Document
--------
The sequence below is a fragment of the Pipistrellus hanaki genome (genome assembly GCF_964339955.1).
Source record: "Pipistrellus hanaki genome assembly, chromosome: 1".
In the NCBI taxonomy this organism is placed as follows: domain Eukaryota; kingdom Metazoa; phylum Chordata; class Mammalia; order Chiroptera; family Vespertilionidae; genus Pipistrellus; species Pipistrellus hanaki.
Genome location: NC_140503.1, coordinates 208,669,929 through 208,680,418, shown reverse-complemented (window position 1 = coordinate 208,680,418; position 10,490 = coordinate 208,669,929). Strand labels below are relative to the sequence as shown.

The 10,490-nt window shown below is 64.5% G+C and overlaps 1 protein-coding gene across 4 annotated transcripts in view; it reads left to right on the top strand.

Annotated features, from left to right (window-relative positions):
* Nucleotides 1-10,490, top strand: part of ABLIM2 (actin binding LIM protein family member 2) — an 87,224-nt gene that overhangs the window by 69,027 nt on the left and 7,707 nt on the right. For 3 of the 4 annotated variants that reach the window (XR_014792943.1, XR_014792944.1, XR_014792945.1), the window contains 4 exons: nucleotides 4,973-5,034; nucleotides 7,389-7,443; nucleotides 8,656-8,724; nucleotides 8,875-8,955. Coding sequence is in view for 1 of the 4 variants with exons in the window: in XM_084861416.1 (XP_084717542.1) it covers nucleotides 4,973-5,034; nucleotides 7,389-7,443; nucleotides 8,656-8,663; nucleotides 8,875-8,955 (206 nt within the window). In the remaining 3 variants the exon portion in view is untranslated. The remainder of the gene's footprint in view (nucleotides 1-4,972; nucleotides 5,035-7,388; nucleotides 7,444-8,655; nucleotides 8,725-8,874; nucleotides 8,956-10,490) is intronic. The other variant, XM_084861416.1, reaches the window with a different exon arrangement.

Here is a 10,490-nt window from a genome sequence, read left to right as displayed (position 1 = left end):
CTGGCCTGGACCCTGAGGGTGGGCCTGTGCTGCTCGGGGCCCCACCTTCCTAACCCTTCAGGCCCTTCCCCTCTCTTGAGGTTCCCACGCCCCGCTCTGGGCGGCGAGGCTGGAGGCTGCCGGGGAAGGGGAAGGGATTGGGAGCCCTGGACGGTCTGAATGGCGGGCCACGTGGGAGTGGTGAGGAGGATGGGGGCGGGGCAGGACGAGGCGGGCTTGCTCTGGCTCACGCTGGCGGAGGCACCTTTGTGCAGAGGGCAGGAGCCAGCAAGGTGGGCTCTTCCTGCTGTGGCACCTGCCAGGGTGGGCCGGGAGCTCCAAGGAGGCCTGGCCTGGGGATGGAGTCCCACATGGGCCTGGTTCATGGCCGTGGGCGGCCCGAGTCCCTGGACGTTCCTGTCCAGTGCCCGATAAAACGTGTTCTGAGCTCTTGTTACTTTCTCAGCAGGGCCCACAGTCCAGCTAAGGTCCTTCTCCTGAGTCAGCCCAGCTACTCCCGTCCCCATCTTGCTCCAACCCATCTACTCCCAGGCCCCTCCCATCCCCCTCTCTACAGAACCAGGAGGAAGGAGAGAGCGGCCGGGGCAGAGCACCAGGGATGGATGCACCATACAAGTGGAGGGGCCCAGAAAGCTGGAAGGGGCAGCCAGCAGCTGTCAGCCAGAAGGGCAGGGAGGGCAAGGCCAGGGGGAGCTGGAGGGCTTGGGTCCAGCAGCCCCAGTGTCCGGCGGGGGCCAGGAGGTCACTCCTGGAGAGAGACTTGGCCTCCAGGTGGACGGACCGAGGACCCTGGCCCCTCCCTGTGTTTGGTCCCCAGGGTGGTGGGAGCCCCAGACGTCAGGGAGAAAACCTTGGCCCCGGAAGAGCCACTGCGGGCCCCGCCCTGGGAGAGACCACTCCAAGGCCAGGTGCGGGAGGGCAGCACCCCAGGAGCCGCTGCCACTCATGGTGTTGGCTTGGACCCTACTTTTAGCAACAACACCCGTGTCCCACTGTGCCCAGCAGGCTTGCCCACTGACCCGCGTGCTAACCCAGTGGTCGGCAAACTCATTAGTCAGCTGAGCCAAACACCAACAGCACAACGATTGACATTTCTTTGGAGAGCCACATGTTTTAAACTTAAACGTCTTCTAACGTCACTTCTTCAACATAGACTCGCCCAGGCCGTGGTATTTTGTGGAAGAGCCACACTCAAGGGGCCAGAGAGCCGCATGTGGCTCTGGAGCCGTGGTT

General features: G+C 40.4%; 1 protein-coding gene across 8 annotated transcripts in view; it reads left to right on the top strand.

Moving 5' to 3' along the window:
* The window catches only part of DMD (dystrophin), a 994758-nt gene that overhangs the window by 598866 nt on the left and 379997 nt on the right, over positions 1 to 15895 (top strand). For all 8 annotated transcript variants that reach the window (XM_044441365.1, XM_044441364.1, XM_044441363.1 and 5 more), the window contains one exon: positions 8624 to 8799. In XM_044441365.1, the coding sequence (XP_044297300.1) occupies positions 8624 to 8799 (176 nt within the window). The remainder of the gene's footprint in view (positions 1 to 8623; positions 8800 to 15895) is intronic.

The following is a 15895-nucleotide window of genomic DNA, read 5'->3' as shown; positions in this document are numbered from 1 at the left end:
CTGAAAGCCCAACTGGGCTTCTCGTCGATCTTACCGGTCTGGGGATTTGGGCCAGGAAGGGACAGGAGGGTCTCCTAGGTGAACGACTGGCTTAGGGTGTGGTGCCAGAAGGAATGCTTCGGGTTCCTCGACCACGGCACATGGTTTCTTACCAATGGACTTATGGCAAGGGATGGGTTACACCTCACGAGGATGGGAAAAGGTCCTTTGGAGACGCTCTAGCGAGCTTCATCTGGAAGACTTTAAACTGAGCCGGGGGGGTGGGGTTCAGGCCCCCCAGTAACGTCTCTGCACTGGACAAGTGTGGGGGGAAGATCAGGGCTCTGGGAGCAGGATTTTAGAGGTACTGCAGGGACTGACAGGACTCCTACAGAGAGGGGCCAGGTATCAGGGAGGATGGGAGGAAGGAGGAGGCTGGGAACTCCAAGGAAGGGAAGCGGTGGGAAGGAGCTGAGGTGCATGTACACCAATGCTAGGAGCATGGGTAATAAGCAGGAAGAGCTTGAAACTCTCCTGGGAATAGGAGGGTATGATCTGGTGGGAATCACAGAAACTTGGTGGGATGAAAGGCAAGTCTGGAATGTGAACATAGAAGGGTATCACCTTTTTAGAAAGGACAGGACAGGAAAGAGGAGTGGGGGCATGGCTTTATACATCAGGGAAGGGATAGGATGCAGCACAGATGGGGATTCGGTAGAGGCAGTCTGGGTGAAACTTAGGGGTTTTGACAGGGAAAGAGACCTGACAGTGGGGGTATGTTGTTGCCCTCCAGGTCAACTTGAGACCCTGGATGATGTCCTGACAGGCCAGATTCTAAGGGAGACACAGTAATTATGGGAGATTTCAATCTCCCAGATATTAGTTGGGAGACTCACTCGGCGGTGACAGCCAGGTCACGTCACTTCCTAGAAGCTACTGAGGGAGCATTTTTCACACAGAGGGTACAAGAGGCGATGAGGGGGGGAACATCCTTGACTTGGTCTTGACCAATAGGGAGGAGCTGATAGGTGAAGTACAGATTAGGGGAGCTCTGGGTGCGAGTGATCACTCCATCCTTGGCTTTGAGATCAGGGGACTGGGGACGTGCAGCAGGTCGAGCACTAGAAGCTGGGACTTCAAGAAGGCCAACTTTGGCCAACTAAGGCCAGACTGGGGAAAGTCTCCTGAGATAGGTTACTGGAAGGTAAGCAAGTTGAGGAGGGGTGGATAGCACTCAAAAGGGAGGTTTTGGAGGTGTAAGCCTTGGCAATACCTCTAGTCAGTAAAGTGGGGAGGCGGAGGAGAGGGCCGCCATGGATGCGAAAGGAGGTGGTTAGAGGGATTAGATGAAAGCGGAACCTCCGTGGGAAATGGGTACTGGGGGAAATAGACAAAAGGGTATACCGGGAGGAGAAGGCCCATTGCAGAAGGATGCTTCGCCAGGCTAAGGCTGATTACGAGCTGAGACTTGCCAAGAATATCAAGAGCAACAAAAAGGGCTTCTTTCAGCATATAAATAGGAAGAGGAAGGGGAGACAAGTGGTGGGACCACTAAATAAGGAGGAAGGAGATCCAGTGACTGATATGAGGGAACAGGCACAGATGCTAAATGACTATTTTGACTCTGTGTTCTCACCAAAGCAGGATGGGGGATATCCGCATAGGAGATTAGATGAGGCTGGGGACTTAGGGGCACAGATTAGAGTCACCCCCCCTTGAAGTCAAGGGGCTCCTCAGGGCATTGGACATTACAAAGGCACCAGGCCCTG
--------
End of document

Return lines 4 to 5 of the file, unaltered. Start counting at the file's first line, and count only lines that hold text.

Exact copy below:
Genome location: NC_140503.1, coordinates 208,669,929 through 208,680,418, shown reverse-complemented (window position 1 = coordinate 208,680,418; position 10,490 = coordinate 208,669,929). Strand labels below are relative to the sequence as shown.

The 10,490-nt window shown below is 64.5% G+C and overlaps 1 protein-coding gene across 4 annotated transcripts in view; it reads left to right on the top strand.